Introduction to EMDR
(Eye Movement Desensitization and Reprocessing)
We are delighted to offer this therapeutic tool at Flourish! Several of our staff therapists are trained in providing EMDR, both virtually through telehealth and in person.
What is EMDR?
Most of the time, your body manages new information and experiences without you being aware of it. However, when something out of the ordinary occurs and you are traumatized by an overwhelming event (e.g. a car accident, traumatic birth, etc) or by being repeatedly subjected to distress (e.g. childhood neglect), your natural coping mechanisms can become overloaded. This can result in disturbing experiences remaining frozen in your brain “unprocessed”. Since the experience is locked there, it continues to be triggered whenever a reminder comes up. These improperly stored or stuck images, thoughts, and feelings are very distressing and can even cause flashbacks of the original event. This can be the basis for discomfort and negative emotions, such as fear and helplessness.
Within the brain is most of the information you need to resolve this process. The limbic system maintains traumatic memories in an isolated memory network that is associated with emotions and physical sensations, which are disconnected from the brain’s cortex where language is used to store memories. EMDR helps create connections between your brain’s memory networks, enabling your brain to process the traumatic memory.
How does EMDR work?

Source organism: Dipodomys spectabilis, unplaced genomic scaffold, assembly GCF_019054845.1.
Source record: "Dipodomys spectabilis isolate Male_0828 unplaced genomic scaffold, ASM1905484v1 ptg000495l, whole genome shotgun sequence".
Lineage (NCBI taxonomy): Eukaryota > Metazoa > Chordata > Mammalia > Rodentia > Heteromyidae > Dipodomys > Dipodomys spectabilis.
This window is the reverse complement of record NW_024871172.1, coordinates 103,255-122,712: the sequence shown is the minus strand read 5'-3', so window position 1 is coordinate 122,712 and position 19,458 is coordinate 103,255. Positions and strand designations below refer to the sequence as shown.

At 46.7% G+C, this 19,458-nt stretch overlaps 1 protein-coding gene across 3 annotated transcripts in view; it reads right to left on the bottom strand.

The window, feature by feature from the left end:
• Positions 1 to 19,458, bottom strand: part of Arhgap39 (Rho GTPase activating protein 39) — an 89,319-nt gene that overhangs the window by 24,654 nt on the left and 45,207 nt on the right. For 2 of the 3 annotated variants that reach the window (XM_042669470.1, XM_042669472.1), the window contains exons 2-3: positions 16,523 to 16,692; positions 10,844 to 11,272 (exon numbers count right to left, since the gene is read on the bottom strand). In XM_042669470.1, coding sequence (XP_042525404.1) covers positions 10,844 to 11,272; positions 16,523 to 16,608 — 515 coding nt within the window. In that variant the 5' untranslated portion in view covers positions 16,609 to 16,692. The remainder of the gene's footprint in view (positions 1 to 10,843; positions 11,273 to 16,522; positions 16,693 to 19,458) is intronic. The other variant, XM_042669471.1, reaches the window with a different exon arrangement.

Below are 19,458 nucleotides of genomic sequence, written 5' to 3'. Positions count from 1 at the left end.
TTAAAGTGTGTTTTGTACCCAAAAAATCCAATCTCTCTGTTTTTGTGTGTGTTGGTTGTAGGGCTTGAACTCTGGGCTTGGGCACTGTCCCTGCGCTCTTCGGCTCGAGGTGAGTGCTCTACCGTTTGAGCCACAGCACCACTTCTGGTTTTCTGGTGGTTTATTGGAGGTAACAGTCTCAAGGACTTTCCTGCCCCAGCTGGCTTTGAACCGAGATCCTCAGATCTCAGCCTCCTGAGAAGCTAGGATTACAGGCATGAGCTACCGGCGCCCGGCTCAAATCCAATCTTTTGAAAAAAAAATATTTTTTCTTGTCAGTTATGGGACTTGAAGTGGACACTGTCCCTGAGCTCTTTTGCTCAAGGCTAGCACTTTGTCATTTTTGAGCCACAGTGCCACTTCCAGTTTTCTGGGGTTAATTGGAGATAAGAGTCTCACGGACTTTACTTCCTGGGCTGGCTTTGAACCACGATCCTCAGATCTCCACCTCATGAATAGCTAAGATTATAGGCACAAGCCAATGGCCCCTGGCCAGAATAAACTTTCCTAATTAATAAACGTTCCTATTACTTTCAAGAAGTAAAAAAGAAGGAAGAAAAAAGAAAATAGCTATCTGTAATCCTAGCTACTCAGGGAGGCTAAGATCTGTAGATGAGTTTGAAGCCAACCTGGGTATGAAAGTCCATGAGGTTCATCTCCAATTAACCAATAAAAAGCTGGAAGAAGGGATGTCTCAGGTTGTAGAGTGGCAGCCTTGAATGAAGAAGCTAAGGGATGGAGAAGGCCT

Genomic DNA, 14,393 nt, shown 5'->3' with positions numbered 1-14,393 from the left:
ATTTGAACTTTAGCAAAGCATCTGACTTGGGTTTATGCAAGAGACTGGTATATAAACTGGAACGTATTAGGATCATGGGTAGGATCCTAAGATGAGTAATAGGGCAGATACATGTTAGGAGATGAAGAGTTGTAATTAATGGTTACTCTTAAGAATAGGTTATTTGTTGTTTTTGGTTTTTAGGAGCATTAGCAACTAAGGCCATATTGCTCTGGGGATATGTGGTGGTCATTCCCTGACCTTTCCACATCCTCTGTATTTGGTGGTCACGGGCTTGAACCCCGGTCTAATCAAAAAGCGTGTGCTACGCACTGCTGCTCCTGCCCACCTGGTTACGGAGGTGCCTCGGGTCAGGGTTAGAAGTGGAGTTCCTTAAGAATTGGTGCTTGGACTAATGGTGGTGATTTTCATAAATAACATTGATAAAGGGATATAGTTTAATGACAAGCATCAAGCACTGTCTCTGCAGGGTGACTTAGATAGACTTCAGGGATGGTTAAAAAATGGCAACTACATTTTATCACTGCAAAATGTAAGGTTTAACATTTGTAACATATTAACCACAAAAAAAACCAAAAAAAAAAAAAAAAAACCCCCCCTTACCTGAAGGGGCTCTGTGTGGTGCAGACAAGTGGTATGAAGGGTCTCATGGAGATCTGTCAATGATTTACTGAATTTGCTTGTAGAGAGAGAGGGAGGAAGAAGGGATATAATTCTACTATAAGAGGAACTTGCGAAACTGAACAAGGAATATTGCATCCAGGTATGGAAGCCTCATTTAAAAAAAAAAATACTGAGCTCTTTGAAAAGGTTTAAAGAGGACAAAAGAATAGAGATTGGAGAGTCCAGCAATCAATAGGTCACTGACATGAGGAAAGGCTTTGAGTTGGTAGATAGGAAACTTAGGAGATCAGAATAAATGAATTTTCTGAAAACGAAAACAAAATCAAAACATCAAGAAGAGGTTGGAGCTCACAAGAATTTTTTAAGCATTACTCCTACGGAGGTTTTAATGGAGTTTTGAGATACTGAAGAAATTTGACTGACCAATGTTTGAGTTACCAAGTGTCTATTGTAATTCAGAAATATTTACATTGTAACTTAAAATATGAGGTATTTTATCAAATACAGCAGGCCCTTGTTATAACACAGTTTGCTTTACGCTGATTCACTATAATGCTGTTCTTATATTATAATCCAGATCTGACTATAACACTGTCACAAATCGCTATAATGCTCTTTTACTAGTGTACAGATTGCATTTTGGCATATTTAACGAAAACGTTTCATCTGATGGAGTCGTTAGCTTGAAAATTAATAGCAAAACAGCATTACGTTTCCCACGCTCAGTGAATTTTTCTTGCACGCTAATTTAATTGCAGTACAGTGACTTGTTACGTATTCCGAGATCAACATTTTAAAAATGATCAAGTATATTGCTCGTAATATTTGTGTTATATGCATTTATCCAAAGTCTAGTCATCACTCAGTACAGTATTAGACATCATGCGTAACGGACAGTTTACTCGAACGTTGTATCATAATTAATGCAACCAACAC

Like the body’s ability to heal a cut, the brain is able to find a way to deal with even the most difficult of experiences. This gets de-railed when emotion overwhelms the brain, but it gets stimulated by bi-lateral information coming in. EMDR uses bilateral stimulation so that both the left (logic) and right (emotions) sides of the brain get involved in processing the memory: the right side of the brain allows you to experience the emotions and the left side of the brain adds the logical thinking that puts something in perspective.
Eye movements, or tapping, are used to unlock the system and allow the brain to process the experience. With repeated sets of eye movements, the memory tends to change in such a way that it loses its painful intensity and simply becomes a neutral memory of an event in the past. This linking of related memories can lead to a dramatic and rapid improvement in many aspects of your life.
What is an EMDR session like?
After a thorough assessment and development of a treatment plan, you will be asked specific questions about a particular disturbing memory. Eye movements, similar to those during REM sleep, will be recreated by asking you to watch a moving target across your visual field (bilateral stimulation). The eye movements will last for a short while, then stop. You will be asked to report on the experiences you had during these eye movements.
During EMDR treatment, you will remain in control, fully alert and wide-awake. This is not a form of hypnosis and you can stop the process at any time. Throughout the session, the therapist will support and facilitate your own self-healing and intervene as little as possible. Reprocessing is usually experienced as something that happens spontaneously, and new connections and insights are felt to arise quite naturally from within. As a result, most people experience EMDR as being a natural and very empowering therapy.